Teen Drivers Most Likely To Kill Passengers And Non-Occupants
June 1, 2015
Teen drivers are most likely to kill their passengers or non-occupants of the vehicle than themselves. This finding is part of a study recently released by the AAA Foundation for Traffic Safety. The study looked at crashes involving at least one teen driver aged 15-19 between 1994 and 2013 and revealed some interesting findings.
The good news from the study is that deaths and injuries in crashes involving teen drivers have decreased steadily over the years. The greatest decrease is among the youngest drivers. When comparing the death rate for teens at its peak in 1999, the number of teen drivers involved in fatal crashes has fallen by 56 percent and the number involved in injury crashes has fallen by 51 percent.
The reasons for this aren’t fully known but experts suggest that stronger Graduated Driver License Laws (GDL) have played a part. The crash rate is higher for 18 and 19 year olds than for younger teens and that may reflect that older teen drivers, out from under the restrictions of GDL laws, may now feel free to take more risks.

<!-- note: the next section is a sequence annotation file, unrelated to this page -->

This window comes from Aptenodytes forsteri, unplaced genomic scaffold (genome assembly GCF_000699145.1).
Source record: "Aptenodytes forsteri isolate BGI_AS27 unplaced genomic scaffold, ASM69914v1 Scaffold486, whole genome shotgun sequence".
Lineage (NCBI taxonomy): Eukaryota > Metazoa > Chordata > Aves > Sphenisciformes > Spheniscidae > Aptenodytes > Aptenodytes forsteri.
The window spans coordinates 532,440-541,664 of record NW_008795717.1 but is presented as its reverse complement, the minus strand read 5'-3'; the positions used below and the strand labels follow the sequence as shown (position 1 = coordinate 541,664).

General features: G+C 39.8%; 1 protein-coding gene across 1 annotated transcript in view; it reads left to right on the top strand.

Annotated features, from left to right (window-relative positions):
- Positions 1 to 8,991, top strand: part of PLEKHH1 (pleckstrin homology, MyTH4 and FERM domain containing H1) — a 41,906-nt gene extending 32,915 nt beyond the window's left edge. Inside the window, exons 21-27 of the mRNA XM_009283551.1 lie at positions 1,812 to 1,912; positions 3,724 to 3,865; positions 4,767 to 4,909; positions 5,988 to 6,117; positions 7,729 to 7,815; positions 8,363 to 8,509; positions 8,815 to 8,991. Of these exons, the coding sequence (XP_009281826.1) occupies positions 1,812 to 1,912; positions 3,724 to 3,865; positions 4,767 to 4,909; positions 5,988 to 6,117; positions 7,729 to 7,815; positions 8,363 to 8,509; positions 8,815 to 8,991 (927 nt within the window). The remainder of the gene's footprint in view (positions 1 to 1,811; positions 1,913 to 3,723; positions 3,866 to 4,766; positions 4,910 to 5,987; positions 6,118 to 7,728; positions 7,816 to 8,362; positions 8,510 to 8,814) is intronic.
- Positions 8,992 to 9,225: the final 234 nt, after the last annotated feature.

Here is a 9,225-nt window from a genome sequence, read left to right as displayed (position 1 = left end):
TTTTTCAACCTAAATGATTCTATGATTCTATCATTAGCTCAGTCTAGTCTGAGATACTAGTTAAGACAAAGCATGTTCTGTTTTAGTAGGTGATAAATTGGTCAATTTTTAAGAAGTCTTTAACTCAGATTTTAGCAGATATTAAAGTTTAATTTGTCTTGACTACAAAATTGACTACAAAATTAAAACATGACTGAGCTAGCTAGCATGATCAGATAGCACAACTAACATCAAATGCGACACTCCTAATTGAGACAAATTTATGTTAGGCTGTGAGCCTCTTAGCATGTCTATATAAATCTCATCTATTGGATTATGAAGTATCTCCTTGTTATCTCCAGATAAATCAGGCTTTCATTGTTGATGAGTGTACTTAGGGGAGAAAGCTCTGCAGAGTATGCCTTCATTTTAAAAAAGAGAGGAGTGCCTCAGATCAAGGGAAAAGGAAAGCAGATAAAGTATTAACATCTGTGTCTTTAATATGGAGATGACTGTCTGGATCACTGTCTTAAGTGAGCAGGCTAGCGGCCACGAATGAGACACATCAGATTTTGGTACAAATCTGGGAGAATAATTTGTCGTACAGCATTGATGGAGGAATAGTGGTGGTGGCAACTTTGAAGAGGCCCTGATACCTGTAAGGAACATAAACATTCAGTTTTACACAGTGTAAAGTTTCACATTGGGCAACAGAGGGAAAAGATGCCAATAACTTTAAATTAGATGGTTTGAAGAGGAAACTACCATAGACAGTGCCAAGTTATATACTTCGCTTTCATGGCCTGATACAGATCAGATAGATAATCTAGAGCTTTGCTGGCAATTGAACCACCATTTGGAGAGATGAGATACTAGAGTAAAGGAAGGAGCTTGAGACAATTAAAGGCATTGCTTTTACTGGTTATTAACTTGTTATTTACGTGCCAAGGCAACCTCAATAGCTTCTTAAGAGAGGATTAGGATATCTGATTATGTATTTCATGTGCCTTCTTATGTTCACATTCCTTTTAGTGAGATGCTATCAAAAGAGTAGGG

The bad news is that teens still crash at a higher rate than older drivers and, more often than not, someone other than the teen driver is most likely to be killed or injured in the crash. Forty percent of people killed and 50 percent of those injured were non-occupants of the teen driver’s car, either occupants of other vehicles or pedestrians and cyclists.
When passengers inside the teen’s vehicle are added, the number of deaths, other than the teen driver, grow to 66 percent and injuries grow to 67 percent. For the teen drivers themselves, the fatality rate is 34 percent and the injury rate is 33 percent.
Read more: Teen Driver Crashes 1994-2013